Triton Prof’s Film on Girls in STEM Makes TV Premiere

Wednesday, October 25, 2017 || By Michael Romain || @maywoodnews 

Featured image: Risé Sanders Weir, whose film recently premiered on WTTW. | Photos submitted 

When Oak Park filmmaker Risé Sanders Weir started working on a documentary exploring some of the social obstacles keeping young women from going into science, technology, engineering and math (STEM) fields at a similar rate to men, it was 2012 — a different world in terms of gender politics.

Harvey Weinstein, Bill Cosby and Bill O’Reilly, for instance, still roamed the earth as giants, uninjured and unbowed.

Weir’s film, called Gadget Girls: STEM Futures, premiered on WTTW last Sunday in a country where Donald Trump is president. So, naturally, Weir is sensing some urgency to get the documentary seen, particularly while issues of gender inequity and women’s rights are at the center of the national conversation.

“In one sense, in a sad way, things are much more out in the open right now,” Weir said in a phone interview on Monday. “I think in a bigger sense, as former Speaker of the House Tip O’Neill would say, all politics is local. We have to start at the bottom to change things.”

The year before she started working on the film, Weir had read a New York Times article profiling the technology summer camp at Triton, called “GADgET” (Girls Adventuring in Design, Engineering and Technology), which introduced middle school girls to the male-dominated fields of manufacturing and engineering.

The one-week camp is designed to equip girls with tools — from drills to soldering guns — that they learn through direct usage, trial and error. The point is to instill them with the confidence they need to excel comfortably in STEM subjects in the classroom.

Sarah drill

A young girl featured in Weir’s film, Gadget Girls: STEM Futures. | Photo submitted 

Weir’s film documents the girls at a GADgET camp in 2012, following them as they learn the skills necessary to design their own gadget by week’s end.

According to its website, the goal of the film is to “shed light on the social pressures that are holding girls back from STEM careers. This film will inspire girls to stay the course, keep learning and practicing, and arm them with real-world knowledge about how to succeed in what still is a man’s world.”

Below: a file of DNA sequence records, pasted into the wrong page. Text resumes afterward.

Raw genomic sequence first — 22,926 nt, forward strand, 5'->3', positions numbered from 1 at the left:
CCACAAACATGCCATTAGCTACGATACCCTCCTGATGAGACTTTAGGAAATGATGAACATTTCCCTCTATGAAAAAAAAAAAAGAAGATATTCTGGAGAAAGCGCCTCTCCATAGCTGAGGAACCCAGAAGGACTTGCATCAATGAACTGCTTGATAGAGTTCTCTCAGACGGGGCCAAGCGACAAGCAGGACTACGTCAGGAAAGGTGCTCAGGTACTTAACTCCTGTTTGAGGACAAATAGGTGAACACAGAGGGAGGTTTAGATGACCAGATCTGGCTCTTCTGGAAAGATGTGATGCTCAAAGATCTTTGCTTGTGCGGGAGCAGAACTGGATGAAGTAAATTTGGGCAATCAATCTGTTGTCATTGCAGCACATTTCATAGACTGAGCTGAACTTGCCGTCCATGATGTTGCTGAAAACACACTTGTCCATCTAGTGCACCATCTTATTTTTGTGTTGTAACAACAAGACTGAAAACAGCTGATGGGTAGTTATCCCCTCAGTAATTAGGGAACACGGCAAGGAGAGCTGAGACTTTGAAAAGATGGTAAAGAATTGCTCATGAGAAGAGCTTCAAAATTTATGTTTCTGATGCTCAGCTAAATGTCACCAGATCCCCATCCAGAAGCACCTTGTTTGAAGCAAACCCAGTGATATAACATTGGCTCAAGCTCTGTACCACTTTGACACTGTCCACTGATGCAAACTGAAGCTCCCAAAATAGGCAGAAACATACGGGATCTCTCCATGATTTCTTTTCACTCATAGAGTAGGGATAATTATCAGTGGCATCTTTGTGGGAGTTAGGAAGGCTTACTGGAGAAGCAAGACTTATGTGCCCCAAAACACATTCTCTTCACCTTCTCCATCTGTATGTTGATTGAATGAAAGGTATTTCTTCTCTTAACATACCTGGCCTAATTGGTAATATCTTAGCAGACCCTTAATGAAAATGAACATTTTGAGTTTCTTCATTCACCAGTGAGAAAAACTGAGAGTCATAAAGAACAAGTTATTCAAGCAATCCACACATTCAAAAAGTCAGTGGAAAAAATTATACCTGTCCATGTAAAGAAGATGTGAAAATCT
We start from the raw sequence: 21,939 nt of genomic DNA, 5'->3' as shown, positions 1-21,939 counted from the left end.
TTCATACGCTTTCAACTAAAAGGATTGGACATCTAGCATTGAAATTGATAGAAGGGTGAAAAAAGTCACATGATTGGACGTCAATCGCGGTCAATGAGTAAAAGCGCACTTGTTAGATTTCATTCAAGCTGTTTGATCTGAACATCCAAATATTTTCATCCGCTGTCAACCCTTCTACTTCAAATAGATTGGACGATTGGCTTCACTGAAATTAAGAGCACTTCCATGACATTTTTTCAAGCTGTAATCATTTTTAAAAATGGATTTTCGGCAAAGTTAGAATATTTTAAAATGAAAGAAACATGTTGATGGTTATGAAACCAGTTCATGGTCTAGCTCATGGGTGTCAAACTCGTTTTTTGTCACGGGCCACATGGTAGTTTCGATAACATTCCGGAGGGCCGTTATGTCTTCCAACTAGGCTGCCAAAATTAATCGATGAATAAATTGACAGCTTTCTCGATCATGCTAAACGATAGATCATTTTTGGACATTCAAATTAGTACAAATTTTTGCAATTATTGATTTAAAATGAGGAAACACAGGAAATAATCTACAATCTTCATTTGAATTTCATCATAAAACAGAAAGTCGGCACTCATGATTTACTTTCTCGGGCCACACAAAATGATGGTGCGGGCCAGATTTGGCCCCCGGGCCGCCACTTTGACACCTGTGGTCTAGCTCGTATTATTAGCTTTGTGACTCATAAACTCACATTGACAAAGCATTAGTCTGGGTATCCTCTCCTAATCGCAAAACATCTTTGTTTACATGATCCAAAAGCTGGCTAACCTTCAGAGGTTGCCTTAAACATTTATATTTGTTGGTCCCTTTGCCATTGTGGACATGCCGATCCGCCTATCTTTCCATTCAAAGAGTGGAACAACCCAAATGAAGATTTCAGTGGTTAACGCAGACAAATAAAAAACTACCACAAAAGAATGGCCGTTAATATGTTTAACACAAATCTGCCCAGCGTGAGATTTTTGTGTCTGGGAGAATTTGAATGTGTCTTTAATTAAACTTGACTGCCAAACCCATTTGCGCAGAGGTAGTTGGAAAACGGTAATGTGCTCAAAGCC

Weir, who has been an adjunct faculty member at Triton for five years, plans on launching an outreach campaign in the coming months to have her film not just seen but digested by girls and boys in Oak Park and River Forest schools (her daughter attends Brooks). She’s also interested in showing the film on PBS stations in Michigan and Ohio.

“The hope is to get it out there for middle school girls to see it,” Weir said, since the film explores what might be called the confidence gap between girls and boys studying or pursuing science, math and technology fields.

Weir said that while she didn’t ever feel shut down as a film student at Columbia College, she did experience some of the pressure that befalls women in male-dominated industries.

“There were times when I’d be the only woman or one of only two women in a class,” she recalled. “I remember a directing class I had. If the guys wanted a female character in their scene, I had to play the character in every scene because there were so few women in our class. I didn’t feel like the guys didn’t want me there or anything. It was pretty positive, but there are still obstacles even for women who may not be experiencing outright discrimination.”

Weir said that, by screening her film far and wide, particularly to young girls who may be outnumbered in STEM classrooms, she hopes to send a singular message: You’re not alone.

“Sometimes, as individuals, we feel like we’re not empowered to speak or put our ideas out there without feeling like we’re viewed in a certain way,” Weir said.

“I want young girls who start feeling the social pressures that may lead to them thinking they’re not smart or aren’t interested in hard sciences,” she said. “I want them to know that they’re not the only person who felt this way. It’s a universal experience. That way, they can recognize that this is a thing they need to deal with.” VFP 

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